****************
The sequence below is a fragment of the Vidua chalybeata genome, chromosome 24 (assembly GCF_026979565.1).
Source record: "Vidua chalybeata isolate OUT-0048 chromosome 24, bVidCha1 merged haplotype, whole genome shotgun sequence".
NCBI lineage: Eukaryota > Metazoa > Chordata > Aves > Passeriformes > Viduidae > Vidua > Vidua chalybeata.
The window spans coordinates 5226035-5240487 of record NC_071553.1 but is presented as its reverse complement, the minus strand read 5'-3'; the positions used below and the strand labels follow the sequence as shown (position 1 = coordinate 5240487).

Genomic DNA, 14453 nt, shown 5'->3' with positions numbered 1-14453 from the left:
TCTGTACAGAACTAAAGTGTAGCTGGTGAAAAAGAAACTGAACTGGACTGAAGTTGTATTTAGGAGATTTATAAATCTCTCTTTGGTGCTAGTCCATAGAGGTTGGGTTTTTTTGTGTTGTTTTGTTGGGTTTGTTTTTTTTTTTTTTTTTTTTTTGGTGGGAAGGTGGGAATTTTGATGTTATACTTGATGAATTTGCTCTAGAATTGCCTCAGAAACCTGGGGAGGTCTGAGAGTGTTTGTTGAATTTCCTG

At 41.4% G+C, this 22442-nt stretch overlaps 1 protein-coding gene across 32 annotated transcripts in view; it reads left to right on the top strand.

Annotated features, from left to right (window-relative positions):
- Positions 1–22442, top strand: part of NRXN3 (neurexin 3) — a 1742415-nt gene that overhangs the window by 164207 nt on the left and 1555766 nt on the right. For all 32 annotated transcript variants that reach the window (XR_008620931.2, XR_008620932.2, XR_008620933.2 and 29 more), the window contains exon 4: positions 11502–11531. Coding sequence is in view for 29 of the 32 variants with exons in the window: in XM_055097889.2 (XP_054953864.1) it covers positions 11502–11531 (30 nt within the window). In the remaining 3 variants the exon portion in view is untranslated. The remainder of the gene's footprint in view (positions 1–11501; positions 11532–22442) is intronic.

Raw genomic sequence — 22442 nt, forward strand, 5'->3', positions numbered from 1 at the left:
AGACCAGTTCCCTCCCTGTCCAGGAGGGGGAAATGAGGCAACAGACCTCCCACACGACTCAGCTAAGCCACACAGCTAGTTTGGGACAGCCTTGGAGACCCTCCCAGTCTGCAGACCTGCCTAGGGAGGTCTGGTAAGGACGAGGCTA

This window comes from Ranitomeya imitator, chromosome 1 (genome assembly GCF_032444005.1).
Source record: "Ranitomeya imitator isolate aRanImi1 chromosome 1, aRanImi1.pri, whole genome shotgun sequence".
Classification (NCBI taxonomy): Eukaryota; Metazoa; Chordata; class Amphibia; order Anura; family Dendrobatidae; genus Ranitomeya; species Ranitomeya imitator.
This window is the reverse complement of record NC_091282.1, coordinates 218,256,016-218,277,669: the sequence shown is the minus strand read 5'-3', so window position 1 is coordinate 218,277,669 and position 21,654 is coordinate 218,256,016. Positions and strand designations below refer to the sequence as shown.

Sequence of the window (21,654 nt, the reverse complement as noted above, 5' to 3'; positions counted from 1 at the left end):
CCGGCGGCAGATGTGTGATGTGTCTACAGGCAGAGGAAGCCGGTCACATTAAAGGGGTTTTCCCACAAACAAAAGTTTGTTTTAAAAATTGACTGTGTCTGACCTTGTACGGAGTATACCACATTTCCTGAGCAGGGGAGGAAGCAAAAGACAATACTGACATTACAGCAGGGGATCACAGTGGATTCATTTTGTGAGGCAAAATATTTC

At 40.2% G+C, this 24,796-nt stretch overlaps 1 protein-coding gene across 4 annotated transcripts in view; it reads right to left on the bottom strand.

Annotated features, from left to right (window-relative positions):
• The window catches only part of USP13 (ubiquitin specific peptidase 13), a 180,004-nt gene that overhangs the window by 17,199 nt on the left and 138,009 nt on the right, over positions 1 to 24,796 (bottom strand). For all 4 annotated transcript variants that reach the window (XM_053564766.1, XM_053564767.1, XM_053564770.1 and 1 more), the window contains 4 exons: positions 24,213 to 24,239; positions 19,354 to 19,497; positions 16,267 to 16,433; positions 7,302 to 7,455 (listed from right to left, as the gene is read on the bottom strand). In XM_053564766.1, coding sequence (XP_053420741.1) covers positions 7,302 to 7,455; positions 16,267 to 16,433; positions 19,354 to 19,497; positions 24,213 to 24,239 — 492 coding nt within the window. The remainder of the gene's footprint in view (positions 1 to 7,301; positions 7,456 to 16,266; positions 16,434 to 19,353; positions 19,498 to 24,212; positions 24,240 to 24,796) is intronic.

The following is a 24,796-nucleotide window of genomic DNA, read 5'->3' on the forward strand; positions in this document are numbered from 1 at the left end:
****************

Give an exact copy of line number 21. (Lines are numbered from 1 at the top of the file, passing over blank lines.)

The following is a 24,796-nucleotide window of genomic DNA, read 5'->3' on the forward strand; positions in this document are numbered from 1 at the left end: